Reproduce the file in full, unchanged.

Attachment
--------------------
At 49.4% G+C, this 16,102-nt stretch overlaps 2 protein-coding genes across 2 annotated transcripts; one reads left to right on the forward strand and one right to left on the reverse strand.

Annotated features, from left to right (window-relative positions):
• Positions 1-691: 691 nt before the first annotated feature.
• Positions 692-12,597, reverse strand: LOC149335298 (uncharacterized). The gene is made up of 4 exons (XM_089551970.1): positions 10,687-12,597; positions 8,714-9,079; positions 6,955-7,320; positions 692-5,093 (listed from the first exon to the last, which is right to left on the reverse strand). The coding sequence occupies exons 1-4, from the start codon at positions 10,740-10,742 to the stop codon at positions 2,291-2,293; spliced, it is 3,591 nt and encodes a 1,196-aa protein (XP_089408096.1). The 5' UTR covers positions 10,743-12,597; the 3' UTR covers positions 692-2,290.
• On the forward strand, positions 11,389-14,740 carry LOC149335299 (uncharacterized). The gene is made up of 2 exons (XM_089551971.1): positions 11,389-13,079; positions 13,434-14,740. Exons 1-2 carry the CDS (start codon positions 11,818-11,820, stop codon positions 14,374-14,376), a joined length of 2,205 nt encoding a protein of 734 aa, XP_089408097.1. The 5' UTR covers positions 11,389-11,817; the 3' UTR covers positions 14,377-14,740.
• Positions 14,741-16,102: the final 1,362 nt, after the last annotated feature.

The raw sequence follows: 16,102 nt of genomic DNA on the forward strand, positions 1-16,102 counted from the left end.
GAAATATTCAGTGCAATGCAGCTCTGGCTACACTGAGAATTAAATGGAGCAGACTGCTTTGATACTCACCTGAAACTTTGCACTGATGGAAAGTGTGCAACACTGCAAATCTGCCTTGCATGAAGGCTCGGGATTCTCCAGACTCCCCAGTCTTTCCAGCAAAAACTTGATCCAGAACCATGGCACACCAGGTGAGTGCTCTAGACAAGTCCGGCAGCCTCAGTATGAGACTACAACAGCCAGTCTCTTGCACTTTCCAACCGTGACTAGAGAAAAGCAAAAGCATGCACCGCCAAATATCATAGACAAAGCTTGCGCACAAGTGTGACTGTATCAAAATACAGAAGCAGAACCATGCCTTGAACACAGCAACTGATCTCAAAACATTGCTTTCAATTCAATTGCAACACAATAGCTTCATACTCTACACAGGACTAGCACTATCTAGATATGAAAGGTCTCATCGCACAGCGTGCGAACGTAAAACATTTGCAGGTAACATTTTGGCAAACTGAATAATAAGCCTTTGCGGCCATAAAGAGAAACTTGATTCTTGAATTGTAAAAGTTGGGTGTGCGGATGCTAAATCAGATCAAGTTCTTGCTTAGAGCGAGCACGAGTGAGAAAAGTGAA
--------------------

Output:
At 49.4% G+C, this 16,102-nt stretch overlaps 2 protein-coding genes across 2 annotated transcripts; one reads left to right on the forward strand and one right to left on the reverse strand.

Annotated features, from left to right (window-relative positions):
• Positions 1-691: 691 nt before the first annotated feature.
• Positions 692-12,597, reverse strand: LOC149335298 (uncharacterized). The gene is made up of 4 exons (XM_089551970.1): positions 10,687-12,597; positions 8,714-9,079; positions 6,955-7,320; positions 692-5,093 (listed from the first exon to the last, which is right to left on the reverse strand). The coding sequence occupies exons 1-4, from the start codon at positions 10,740-10,742 to the stop codon at positions 2,291-2,293; spliced, it is 3,591 nt and encodes a 1,196-aa protein (XP_089408096.1). The 5' UTR covers positions 10,743-12,597; the 3' UTR covers positions 692-2,290.
• On the forward strand, positions 11,389-14,740 carry LOC149335299 (uncharacterized). The gene is made up of 2 exons (XM_089551971.1): positions 11,389-13,079; positions 13,434-14,740. Exons 1-2 carry the CDS (start codon positions 11,818-11,820, stop codon positions 14,374-14,376), a joined length of 2,205 nt encoding a protein of 734 aa, XP_089408097.1. The 5' UTR covers positions 11,389-11,817; the 3' UTR covers positions 14,377-14,740.
• Positions 14,741-16,102: the final 1,362 nt, after the last annotated feature.

The raw sequence follows: 16,102 nt of genomic DNA on the forward strand, positions 1-16,102 counted from the left end.
GAAATATTCAGTGCAATGCAGCTCTGGCTACACTGAGAATTAAATGGAGCAGACTGCTTTGATACTCACCTGAAACTTTGCACTGATGGAAAGTGTGCAACACTGCAAATCTGCCTTGCATGAAGGCTCGGGATTCTCCAGACTCCCCAGTCTTTCCAGCAAAAACTTGATCCAGAACCATGGCACACCAGGTGAGTGCTCTAGACAAGTCCGGCAGCCTCAGTATGAGACTACAACAGCCAGTCTCTTGCACTTTCCAACCGTGACTAGAGAAAAGCAAAAGCATGCACCGCCAAATATCATAGACAAAGCTTGCGCACAAGTGTGACTGTATCAAAATACAGAAGCAGAACCATGCCTTGAACACAGCAACTGATCTCAAAACATTGCTTTCAATTCAATTGCAACACAATAGCTTCATACTCTACACAGGACTAGCACTATCTAGATATGAAAGGTCTCATCGCACAGCGTGCGAACGTAAAACATTTGCAGGTAACATTTTGGCAAACTGAATAATAAGCCTTTGCGGCCATAAAGAGAAACTTGATTCTTGAATTGTAAAAGTTGGGTGTGCGGATGCTAAATCAGATCAAGTTCTTGCTTAGAGCGAGCACGAGTGAGAAAAGTGAA